Hoboken Briefs

New school proposal in exchange for increased density is a ‘non-starter’ for Mayor Ravi Bhalla

According to a Friday, Jan. 11 community message from Mayor Ravi Bhalla to the city council, he will not support a new project in the Southwest Redevelopment Area proposed by Academy Bus that would include a new middle school, and would require “major changes to the existing Southwest Redevelopment Plan.”

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The proposal includes office space for Academy Bus, a new Hoboken Middle School, 439 residential units, and public open space.

Bhalla said he supports the original southwest redevelopment plan, passed unanimously by the council in 2017, and he has concerns about the increased density of the Academy Bus proposal.

At press time, Superintendent of Schools Dr. Christine Johnson had not answered requests for comment on Bhalla’s message. In the past, Johnson and Board of Education members have said they may need more seats for students in the coming years.

“If enrollment continues to grow at the rate we’re seeing recently, we will surely face the need for additional space or buildings,” said then-school board president Thomas Kluepfel a year and a half ago at a school board meeting.

Bhalla said since learning about the project he has received several inquiries from residents of Southwest Hoboken, “who are rightfully concerned that the proposed dramatic increase in building heights and residential density would be harmful to their neighborhood and make the already existing traffic problem worse.”

One of the main gateways to the city for vehicles is in southwest Hoboken, which is regularly gridlocked during peak travel periods. City administrations and the council have tried to relieve the congestion with the Southwest Traffic Circulation Plan.

The Southwest Redevelopment Plan was created after several community meetings, surveys, and property owner meetings.

“The plan that was passed unanimously was a result of substantial collaboration between Mayor Zimmer’s administration and the city council, and incorporated substantial resident feedback,” said Bhalla noting that the feedback from residents often included a request for limited residential density.

“Residents of the Southwest (and throughout the city) are rightfully concerned about over development that poses a threat to our quality of life and to the charm and character of our city,” wrote Bhalla. “In addition, particularly in the Southwest, which is the southern gateway into and out of our city, traffic is an enormous problem. With these concerns in mind, the plan that was adopted provides for residential density additions consistent with the density levels in most of the other residential neighborhoods of our city, while also keeping the plan financially feasible for property owners.”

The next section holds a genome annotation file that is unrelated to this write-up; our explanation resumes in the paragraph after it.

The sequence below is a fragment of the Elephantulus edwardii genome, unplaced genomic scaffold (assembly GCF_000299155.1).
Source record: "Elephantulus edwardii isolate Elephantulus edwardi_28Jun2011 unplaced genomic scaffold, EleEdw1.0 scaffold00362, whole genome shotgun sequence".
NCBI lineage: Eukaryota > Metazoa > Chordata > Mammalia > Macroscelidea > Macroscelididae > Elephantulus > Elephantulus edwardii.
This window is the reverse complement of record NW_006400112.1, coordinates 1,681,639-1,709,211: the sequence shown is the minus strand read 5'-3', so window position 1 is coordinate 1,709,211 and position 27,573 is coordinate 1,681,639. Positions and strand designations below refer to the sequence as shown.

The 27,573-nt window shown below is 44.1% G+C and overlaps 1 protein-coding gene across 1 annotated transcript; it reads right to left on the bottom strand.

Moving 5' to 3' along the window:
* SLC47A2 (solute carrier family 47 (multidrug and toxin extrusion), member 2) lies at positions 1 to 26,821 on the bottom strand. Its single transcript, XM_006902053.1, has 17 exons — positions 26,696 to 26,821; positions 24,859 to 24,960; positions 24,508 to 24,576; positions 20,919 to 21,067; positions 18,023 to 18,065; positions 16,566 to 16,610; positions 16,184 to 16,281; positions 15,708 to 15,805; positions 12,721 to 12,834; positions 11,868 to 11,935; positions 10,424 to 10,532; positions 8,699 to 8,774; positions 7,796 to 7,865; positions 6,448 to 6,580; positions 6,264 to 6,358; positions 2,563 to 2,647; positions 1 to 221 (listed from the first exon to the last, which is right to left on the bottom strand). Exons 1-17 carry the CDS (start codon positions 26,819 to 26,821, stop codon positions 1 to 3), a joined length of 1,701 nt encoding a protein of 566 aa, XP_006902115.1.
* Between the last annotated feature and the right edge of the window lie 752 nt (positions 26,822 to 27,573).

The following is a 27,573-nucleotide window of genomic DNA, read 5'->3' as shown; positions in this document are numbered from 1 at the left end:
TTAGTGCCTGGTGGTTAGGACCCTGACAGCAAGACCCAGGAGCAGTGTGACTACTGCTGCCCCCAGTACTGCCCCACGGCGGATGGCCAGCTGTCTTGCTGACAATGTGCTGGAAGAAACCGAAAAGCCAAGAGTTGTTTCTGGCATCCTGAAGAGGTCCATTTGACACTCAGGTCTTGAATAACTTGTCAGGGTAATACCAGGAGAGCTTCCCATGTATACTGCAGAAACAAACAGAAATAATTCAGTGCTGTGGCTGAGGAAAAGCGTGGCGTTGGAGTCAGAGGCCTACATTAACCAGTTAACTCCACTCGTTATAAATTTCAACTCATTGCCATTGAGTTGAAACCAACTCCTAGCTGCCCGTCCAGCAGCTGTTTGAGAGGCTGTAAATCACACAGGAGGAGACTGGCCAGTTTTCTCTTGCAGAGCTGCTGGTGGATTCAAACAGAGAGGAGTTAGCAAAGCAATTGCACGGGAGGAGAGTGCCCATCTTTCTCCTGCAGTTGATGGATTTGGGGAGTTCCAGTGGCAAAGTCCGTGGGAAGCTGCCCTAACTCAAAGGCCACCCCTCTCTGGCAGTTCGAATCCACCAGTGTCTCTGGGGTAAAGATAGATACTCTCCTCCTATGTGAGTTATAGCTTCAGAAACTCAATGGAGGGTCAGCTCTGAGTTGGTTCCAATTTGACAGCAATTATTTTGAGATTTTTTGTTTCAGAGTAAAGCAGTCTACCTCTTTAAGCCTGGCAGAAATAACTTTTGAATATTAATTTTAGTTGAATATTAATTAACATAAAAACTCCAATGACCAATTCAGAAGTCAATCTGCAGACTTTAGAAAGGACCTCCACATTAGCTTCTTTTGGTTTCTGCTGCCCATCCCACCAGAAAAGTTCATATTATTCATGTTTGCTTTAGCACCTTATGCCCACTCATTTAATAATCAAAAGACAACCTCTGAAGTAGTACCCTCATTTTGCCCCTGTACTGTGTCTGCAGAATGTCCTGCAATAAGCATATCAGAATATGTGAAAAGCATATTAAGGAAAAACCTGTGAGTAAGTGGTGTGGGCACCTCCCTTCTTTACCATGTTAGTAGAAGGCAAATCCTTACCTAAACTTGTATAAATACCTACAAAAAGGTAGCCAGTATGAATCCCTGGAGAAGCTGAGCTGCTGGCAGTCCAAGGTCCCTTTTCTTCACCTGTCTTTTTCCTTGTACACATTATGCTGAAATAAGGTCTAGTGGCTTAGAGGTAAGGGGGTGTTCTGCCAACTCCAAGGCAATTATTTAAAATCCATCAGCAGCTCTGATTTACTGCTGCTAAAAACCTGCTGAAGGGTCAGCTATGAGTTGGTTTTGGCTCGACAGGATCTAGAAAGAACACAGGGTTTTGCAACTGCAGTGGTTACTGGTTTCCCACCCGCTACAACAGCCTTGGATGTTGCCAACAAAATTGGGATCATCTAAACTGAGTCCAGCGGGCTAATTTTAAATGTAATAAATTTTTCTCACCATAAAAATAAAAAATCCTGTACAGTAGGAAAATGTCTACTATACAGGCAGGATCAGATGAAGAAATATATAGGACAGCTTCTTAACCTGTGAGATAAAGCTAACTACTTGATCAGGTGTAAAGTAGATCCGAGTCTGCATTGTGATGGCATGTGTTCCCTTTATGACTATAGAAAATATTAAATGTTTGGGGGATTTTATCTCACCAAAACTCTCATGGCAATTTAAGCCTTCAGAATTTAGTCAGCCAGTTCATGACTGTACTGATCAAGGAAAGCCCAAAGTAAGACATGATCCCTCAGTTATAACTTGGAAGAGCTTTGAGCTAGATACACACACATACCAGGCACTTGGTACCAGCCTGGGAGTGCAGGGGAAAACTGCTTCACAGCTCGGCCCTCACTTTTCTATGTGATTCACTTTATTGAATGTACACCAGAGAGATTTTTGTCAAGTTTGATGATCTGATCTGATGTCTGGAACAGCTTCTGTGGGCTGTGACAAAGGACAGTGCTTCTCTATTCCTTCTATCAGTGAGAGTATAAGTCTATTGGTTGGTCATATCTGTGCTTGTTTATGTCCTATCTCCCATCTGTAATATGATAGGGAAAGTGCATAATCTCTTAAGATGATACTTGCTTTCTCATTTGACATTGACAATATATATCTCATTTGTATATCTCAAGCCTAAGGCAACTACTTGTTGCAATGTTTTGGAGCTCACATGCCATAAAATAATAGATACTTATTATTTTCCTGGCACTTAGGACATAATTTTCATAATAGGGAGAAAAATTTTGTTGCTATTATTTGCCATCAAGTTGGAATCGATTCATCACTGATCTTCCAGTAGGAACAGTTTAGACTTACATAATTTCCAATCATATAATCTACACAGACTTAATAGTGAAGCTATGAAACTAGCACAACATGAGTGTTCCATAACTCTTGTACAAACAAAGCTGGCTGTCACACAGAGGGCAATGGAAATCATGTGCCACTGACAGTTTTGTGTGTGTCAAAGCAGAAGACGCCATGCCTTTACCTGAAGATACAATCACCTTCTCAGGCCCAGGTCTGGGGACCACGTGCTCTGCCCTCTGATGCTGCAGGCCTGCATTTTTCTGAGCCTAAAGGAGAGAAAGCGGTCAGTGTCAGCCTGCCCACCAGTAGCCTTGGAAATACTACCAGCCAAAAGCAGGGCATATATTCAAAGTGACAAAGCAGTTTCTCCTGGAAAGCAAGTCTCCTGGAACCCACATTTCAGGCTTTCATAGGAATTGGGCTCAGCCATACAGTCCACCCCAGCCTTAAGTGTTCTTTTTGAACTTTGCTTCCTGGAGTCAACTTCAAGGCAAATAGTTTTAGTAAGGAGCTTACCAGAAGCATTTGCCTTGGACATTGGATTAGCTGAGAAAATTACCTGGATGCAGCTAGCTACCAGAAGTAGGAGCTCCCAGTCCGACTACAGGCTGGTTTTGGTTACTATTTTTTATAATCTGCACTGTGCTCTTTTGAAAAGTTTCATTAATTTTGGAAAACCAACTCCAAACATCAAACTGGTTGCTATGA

“To be clear – I remain 100 percent supportive of the scale of residential density permitted in the existing Southwest Redevelopment Plan, and I will not consider any developer proposals inconsistent with the Plan’s scale and vision…,” he wrote.  “For all the above reasons, the Academy Proposal (which includes massive increases in density on the Academy property – 439 units versus the 192 units -19 affordable permitted under the current plan) is a non-starter for me.”

For more information go to hudsonreporter.com.

Hoboken man indicted in alleged 2015 vote-by-mail scheme

Hoboken resident William Rojas, 68, was indicted on the charge of promoting a voter bribery scheme by use of the U.S. mail in 2015  according to a Jan. 11 press release from U.S. Attorney Craig Carpenito.

During the 2015 election, six ward council seats and three Hoboken Board of Education seats were up for election.

Rojas is charged with violation of the federal Travel Act for causing the mails to be used in aid of voter bribery contrary to New Jersey state law, according to the release. He was scheduled to have his initial appearance Jan. 11 before U.S. Magistrate Judge Cathy L. Waldor in Newark federal court.

Under New Jersey law, registered voters are permitted to cast a ballot by mail rather than in person.

To receive a mail-in ballot, voters must complete and submit to their county clerk’s office an Application for Vote by Mail Ballot. After the application is processed by the county clerk’s office, voters receive a mail-in ballot.

According to the press release, from September 2015 through November 2015, Rojas allegedly agreed to pay certain Hoboken voters $50 if those voters applied for and cast mail-in ballots for the November 2015 Hoboken municipal election.

Rojas allegedly provided these voters with VBM Applications, allegedly told the voters that they would get paid $50 for casting mail-in ballots for the 2015 Hoboken municipal election, and then allegedly delivered the completed VBM applications to the Hudson County Clerk’s office.

After the mail-in ballots were delivered to the voters, Rojas allegedly went to the voters’ residences to collect the mail-in ballots and mailed the completed mail-in ballots to the Hudson County Clerk’s Office.

After the election, Rojas allegedly delivered checks to these voters.

According to the release, bank records show that voters living in Hoboken allegedly received $50 checks from an entity associated with the campaign that employed Rojas.

Rojas faces a maximum penalty of five years in prison and a $250,000 fine.

This is the latest in a string of indictments for vote-by-mail schemes in Hoboken. The first three indictments occurred in September and October of 2018. They were against local political player Frank Raia and campaign workers Lizaida Camis and Dio Braxton for their alleged involvement in a vote-by-mail scheme during the 2013 election.